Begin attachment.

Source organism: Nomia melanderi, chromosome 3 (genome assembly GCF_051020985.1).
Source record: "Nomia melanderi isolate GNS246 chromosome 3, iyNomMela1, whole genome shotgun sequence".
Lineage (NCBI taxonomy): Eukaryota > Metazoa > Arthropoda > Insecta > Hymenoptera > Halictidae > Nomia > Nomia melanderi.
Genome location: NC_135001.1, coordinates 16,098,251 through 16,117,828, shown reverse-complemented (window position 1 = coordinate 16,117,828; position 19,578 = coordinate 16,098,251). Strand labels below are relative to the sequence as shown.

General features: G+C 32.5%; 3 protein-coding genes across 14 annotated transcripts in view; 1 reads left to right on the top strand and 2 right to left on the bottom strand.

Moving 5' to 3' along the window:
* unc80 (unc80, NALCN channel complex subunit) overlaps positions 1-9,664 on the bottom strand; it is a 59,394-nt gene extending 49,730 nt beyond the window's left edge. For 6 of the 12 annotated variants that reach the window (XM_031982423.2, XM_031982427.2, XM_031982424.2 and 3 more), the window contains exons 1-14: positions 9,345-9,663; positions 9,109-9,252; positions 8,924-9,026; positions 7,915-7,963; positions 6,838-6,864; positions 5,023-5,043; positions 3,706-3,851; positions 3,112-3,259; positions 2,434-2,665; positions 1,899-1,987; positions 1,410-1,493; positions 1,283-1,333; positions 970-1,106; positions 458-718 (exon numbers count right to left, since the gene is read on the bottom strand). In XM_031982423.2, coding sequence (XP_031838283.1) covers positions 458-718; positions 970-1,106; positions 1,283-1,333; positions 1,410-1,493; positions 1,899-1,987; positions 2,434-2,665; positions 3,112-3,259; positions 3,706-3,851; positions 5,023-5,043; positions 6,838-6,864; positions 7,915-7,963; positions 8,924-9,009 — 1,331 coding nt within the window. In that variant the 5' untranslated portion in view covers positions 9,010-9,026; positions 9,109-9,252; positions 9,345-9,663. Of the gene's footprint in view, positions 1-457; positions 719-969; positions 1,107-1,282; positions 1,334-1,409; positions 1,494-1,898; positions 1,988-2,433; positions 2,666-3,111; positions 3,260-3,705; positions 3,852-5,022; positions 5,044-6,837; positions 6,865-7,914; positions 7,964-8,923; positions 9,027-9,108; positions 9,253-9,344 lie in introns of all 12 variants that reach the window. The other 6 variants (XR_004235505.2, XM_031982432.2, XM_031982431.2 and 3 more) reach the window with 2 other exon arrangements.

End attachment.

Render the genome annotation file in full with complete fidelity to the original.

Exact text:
Source organism: Nomia melanderi, chromosome 3 (genome assembly GCF_051020985.1).
Source record: "Nomia melanderi isolate GNS246 chromosome 3, iyNomMela1, whole genome shotgun sequence".
Lineage (NCBI taxonomy): Eukaryota > Metazoa > Arthropoda > Insecta > Hymenoptera > Halictidae > Nomia > Nomia melanderi.
Genome location: NC_135001.1, coordinates 16,098,251 through 16,117,828, shown reverse-complemented (window position 1 = coordinate 16,117,828; position 19,578 = coordinate 16,098,251). Strand labels below are relative to the sequence as shown.

General features: G+C 32.5%; 3 protein-coding genes across 14 annotated transcripts in view; 1 reads left to right on the top strand and 2 right to left on the bottom strand.

Moving 5' to 3' along the window:
* unc80 (unc80, NALCN channel complex subunit) overlaps positions 1-9,664 on the bottom strand; it is a 59,394-nt gene extending 49,730 nt beyond the window's left edge. For 6 of the 12 annotated variants that reach the window (XM_031982423.2, XM_031982427.2, XM_031982424.2 and 3 more), the window contains exons 1-14: positions 9,345-9,663; positions 9,109-9,252; positions 8,924-9,026; positions 7,915-7,963; positions 6,838-6,864; positions 5,023-5,043; positions 3,706-3,851; positions 3,112-3,259; positions 2,434-2,665; positions 1,899-1,987; positions 1,410-1,493; positions 1,283-1,333; positions 970-1,106; positions 458-718 (exon numbers count right to left, since the gene is read on the bottom strand). In XM_031982423.2, coding sequence (XP_031838283.1) covers positions 458-718; positions 970-1,106; positions 1,283-1,333; positions 1,410-1,493; positions 1,899-1,987; positions 2,434-2,665; positions 3,112-3,259; positions 3,706-3,851; positions 5,023-5,043; positions 6,838-6,864; positions 7,915-7,963; positions 8,924-9,009 — 1,331 coding nt within the window. In that variant the 5' untranslated portion in view covers positions 9,010-9,026; positions 9,109-9,252; positions 9,345-9,663. Of the gene's footprint in view, positions 1-457; positions 719-969; positions 1,107-1,282; positions 1,334-1,409; positions 1,494-1,898; positions 1,988-2,433; positions 2,666-3,111; positions 3,260-3,705; positions 3,852-5,022; positions 5,044-6,837; positions 6,865-7,914; positions 7,964-8,923; positions 9,027-9,108; positions 9,253-9,344 lie in introns of all 12 variants that reach the window. The other 6 variants (XR_004235505.2, XM_031982432.2, XM_031982431.2 and 3 more) reach the window with 2 other exon arrangements.